The drop will be another hard blow as they struggle with Covid-19. The Pew Research Center estimates that remittances can provide 10% to over 30% of the GDP of many poor countries. 

Covid-19 has changed the world and business as usual is no longer possible. The US and EU may fight changes fearing that China will usurp too much power in global financial governance. More easy money for poorer countries may also cause a financial crisis worse than in 2008 because of weak central banking and indebted commercial banks. 

Even so, deep reforms to the current world order cannot be postponed without putting unbearable burdens on rich country taxpayers to finance stability in poorer nations. There is no alternative to giving them equitable conditions to build their strengths.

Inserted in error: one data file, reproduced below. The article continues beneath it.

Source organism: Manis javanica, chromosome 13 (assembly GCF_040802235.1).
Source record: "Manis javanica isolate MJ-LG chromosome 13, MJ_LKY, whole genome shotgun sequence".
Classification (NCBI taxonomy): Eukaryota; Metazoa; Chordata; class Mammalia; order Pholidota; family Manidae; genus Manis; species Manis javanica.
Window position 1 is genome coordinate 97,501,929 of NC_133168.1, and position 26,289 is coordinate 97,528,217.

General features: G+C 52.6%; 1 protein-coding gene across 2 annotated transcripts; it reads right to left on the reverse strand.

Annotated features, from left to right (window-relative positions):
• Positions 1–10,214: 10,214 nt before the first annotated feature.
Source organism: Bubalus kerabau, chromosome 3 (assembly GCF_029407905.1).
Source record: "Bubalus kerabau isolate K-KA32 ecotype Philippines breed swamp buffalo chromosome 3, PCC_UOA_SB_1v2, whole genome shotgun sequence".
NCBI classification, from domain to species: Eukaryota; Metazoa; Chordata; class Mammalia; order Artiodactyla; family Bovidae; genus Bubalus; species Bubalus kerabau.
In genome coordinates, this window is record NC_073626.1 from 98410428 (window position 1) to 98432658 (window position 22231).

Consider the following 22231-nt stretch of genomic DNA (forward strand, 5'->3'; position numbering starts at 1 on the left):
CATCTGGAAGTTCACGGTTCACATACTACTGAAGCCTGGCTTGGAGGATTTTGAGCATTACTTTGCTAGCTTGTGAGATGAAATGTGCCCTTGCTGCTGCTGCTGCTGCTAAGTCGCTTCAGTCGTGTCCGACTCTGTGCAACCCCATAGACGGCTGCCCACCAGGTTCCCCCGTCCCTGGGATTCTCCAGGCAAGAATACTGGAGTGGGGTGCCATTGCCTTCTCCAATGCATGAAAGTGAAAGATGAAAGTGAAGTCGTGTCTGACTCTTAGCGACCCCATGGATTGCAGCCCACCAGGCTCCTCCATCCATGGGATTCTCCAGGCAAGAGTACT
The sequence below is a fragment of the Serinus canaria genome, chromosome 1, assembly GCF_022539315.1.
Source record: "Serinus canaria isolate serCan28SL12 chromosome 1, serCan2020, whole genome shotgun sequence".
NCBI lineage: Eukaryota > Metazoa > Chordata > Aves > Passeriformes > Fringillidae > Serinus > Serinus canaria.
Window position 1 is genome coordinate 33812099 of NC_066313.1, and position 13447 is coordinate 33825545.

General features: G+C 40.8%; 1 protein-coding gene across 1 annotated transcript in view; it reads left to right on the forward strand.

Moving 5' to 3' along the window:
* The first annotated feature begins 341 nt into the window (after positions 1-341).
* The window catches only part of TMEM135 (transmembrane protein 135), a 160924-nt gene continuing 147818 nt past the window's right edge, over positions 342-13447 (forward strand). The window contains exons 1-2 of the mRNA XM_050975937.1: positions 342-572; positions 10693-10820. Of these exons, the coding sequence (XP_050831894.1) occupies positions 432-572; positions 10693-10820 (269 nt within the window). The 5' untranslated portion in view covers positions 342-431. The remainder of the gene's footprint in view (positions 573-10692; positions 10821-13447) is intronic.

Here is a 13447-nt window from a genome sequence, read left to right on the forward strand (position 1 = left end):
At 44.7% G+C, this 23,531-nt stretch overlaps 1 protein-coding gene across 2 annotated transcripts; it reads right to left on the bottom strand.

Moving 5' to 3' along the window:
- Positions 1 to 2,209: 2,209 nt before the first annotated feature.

Covid-19 is overwhelming even the world’s mightiest country with nearly 1 million infections and 53,000 deaths at this writing. If the US economy flounders under this assault, it will take the world down with it. 

That will surely threaten world peace by uncaging undemocratic forces, criminal behavior and terrorism around the world. 

There is urgency because experts forecast regular attacks by new pandemics. Serious systemic risks could emerge if angry citizens unleash political upheavals in Western democracies. 

If high risk pandemics do happen, the world’s 36 rich countries in the OECD club will not be able to protect their people by repeatedly freezing international travel and blocking immigration. The world is too porous for that.

It would create negative economic and social impacts on their own living standards while arousing the diplomatic hostility of poor country governments.